Meet Nathan Miller | HCS Alumni Class of 2010 & 2011
Nathan's a double alumnus of HCS he received his BS (2010) in Crop Science & his MS (2011) in Weed Science. Today, Nathan works in Agriculture at Miller Grain!
Thankfully, he had a few minutes to share with us a bit about his time here at HCS, what an average day in his career looks like + some timely advice for students considering graduate school:
How did you become interested in ag?
My family has been involved in agriculture in Fayette County since 1967 so you could say that it's been in my blood. I decided to make this into a career through my experience with my high school FFA. I participated in contests and projects that revolved around agronomy, public speaking, and agriculture business planning. This lead to seeking further education from Ohio State and eventually into a full time career in production agriculture.
Tell us a bit about your current ROle
I am the agronomist and field planner for my operation. While I do not solely make every decision in our partnership, almost every agronomic operation crosses my desk and I am involved in the planning, procurement, and placement of products and trials. I also provide year-end reviews to the partnership to show what we learned and how we can use that information for the following year.
What's a normal day look like for you?
It's pretty seasonal really, but most days I start at my computer checking emails, reading news, or looking at the weather. I do a lot of reading/research in the winter months as I evaluate products for the coming year. Spring months I am usually spraying sun up till midnight, depending on application time. Summers are spent scouting fields for disease, weed pressure, potential trouble spots. I also attend a lot of field days furthering my education and awareness of what's coming next in Agriculture. Fall I spend in the combine, getting a first hand look at how varieties perform and spreading fertilizer in preparation for the following season. All while still performing typical farm hand duties of bin cleaning, some grain hauling, machinery maintenance, etc.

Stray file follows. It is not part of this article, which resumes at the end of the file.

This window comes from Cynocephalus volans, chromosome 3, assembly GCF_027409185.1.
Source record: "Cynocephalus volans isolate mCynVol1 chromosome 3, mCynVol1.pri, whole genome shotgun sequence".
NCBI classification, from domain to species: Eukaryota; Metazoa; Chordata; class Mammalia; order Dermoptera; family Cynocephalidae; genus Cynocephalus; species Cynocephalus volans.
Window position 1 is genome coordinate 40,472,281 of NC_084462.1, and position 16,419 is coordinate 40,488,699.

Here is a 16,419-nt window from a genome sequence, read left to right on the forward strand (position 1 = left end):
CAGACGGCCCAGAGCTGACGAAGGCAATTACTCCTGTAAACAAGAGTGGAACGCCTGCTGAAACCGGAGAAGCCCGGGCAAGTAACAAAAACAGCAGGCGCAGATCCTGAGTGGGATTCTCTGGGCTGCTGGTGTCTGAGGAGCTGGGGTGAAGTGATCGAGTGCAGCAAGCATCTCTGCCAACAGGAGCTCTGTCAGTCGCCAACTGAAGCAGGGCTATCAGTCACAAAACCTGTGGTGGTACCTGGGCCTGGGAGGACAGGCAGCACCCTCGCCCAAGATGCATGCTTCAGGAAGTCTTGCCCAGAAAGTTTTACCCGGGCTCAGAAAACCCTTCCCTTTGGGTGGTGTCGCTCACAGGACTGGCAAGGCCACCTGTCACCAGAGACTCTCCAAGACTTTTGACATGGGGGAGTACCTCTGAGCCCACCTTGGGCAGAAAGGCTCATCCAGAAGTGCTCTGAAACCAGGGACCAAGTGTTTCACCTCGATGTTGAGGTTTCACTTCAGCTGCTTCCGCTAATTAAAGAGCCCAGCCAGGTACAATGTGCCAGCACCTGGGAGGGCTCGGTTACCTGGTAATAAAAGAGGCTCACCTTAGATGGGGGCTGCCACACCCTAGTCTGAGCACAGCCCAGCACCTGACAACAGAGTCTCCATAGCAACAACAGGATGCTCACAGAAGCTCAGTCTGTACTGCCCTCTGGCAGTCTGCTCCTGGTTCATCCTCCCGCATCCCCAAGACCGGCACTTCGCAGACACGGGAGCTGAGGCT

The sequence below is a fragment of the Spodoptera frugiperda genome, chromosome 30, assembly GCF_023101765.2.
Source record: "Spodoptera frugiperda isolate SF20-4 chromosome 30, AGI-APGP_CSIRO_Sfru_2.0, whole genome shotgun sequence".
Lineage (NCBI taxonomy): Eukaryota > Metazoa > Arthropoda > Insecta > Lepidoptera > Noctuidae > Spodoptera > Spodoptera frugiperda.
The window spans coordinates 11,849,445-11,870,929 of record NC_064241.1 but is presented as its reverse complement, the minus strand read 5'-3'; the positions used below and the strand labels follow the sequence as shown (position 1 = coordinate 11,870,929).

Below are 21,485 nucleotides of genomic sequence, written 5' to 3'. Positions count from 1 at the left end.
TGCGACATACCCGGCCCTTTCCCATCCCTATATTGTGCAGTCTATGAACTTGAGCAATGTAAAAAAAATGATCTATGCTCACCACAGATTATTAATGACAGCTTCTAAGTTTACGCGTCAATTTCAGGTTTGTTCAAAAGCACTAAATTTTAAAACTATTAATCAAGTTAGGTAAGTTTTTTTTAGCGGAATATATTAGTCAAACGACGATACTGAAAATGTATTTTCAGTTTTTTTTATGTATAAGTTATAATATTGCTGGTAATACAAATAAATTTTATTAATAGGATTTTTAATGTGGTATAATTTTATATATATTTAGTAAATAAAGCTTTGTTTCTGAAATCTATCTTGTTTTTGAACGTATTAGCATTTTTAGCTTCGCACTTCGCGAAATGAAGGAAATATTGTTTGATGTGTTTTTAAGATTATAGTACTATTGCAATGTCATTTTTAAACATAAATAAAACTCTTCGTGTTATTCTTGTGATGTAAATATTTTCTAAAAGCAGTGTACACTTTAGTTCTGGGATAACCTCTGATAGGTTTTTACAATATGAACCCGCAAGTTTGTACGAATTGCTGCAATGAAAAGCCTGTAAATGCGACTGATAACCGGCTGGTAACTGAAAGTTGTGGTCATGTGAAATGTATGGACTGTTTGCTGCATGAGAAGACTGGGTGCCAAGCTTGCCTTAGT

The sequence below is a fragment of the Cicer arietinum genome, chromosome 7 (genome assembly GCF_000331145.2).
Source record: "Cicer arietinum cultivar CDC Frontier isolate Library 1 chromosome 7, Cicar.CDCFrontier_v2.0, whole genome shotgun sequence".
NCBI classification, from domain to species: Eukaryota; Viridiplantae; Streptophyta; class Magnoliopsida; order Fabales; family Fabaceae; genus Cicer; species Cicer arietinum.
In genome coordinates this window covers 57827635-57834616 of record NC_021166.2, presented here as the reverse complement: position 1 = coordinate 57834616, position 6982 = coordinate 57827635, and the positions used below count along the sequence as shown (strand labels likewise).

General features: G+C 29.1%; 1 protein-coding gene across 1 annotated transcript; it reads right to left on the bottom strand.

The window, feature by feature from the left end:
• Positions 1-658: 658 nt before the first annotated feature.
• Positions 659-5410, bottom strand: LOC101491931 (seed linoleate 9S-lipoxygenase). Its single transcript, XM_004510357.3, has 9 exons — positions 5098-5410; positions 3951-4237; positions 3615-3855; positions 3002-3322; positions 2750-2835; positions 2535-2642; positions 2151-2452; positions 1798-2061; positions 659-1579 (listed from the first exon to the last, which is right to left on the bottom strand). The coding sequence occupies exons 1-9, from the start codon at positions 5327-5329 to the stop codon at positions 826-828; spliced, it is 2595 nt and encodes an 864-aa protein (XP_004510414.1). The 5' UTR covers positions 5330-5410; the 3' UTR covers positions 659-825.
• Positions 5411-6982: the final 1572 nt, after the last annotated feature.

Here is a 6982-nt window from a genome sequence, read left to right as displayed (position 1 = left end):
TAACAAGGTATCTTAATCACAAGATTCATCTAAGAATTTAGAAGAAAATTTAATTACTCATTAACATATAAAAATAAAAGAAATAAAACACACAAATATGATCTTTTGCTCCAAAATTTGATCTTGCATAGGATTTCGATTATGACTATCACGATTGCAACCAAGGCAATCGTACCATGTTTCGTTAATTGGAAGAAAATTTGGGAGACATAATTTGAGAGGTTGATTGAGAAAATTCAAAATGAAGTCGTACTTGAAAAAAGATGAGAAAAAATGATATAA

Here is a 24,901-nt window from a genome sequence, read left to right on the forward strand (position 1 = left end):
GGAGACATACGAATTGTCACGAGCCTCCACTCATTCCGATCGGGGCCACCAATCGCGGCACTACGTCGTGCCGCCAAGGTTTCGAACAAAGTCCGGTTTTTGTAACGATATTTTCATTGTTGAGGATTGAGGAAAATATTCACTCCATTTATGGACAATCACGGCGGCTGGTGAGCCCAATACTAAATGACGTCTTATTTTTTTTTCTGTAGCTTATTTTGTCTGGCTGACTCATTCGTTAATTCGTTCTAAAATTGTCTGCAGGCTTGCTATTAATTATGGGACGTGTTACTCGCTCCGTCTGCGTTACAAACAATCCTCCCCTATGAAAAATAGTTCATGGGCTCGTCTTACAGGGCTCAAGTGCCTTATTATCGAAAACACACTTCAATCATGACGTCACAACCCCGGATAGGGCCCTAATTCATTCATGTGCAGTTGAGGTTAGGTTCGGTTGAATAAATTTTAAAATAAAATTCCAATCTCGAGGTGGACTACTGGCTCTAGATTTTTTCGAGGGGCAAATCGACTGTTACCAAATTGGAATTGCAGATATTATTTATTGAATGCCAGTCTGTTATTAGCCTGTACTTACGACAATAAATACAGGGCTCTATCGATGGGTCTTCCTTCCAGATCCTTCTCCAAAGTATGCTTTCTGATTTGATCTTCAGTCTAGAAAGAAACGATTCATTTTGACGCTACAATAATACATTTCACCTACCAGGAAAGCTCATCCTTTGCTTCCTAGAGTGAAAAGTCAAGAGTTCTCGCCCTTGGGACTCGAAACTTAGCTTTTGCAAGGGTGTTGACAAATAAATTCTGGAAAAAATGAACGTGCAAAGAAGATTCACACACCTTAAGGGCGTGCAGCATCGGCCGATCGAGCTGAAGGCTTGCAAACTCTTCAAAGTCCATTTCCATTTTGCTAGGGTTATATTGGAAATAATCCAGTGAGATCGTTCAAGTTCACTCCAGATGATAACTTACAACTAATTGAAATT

What is your favorite part of your career?
I think it's the chaos honestly. I enjoy the idea of seasonal jobs, something different every day. My favorite times of year are when we're all busy, running in different directions just to get the job done. I really enjoy being outside and working with my hands and with my co-workers.
How did your time at HCS help prepare you for your career?
My time at HCS provided a wealth of opportunity for networking as well as education. The friends and contacts made in college have been a great professional resource. The classes I took and the professors I had challenged my way of thinking about agriculture and have provided me the knowledge and experience to have conversations with agriculture professionals and sales people alike. I am a much more rounded individual because of my time at Ohio State.
What's the rough career path that brought you to where you are today
I grew up like many farm kids; operating machinery after school, spending summers bailing straw or mixing chemicals, learning the ins-and-outs of the operation. I got my first taste of agronomy in the 8th grade as I participated in FFA events and fell in love with the science and the challenge of producing better crops. I furthered my education at Ohio State, ultimately with a Masters in Weed Science, and continue to pursue best management practices.
Any advice for students looking for their first job out of college?
Learn as much as you can! Even if it's not your forever job, or even in the field you expected, you can learn a lot from your employer and co-workers that will be an asset down the road. In the agriculture business, who you know is just as important as what you know so make those contacts and learn some new skills before settling in to a career.
Any advice for students considering graduate school?
Graduate school is another great way to make some contacts. I had the privilege of going to classes and conferences with people who ended up working in many facets of the agriculture industry. Not everyone in graduate school moves on to a doctorate or work in research. I always told myself if I didn't do graduate school now, I'd likely never go back so take the opportunity if one arises.
I believe that the future of agriculture is bright but shifting. I'm encouraged to see young people enter the agriculture field full of ideas and excited to see where this industry will lead in the next 10 years!